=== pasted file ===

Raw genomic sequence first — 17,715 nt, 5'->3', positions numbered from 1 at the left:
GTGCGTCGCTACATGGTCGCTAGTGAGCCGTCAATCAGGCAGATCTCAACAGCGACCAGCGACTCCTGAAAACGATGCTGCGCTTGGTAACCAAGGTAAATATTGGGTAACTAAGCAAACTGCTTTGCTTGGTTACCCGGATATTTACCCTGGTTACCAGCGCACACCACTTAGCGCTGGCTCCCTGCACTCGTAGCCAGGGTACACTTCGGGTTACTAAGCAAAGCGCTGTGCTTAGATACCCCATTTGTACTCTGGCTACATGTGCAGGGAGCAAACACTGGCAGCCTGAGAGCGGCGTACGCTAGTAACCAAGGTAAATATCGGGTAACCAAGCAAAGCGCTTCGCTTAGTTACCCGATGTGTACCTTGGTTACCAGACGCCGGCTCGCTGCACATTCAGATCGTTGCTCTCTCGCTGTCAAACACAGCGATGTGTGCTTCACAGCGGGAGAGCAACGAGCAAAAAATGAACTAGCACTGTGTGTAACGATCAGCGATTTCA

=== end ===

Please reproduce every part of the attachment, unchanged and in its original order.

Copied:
Raw genomic sequence first — 17,715 nt, 5'->3', positions numbered from 1 at the left:
GTGCGTCGCTACATGGTCGCTAGTGAGCCGTCAATCAGGCAGATCTCAACAGCGACCAGCGACTCCTGAAAACGATGCTGCGCTTGGTAACCAAGGTAAATATTGGGTAACTAAGCAAACTGCTTTGCTTGGTTACCCGGATATTTACCCTGGTTACCAGCGCACACCACTTAGCGCTGGCTCCCTGCACTCGTAGCCAGGGTACACTTCGGGTTACTAAGCAAAGCGCTGTGCTTAGATACCCCATTTGTACTCTGGCTACATGTGCAGGGAGCAAACACTGGCAGCCTGAGAGCGGCGTACGCTAGTAACCAAGGTAAATATCGGGTAACCAAGCAAAGCGCTTCGCTTAGTTACCCGATGTGTACCTTGGTTACCAGACGCCGGCTCGCTGCACATTCAGATCGTTGCTCTCTCGCTGTCAAACACAGCGATGTGTGCTTCACAGCGGGAGAGCAACGAGCAAAAAATGAACTAGCACTGTGTGTAACGATCAGCGATTTCA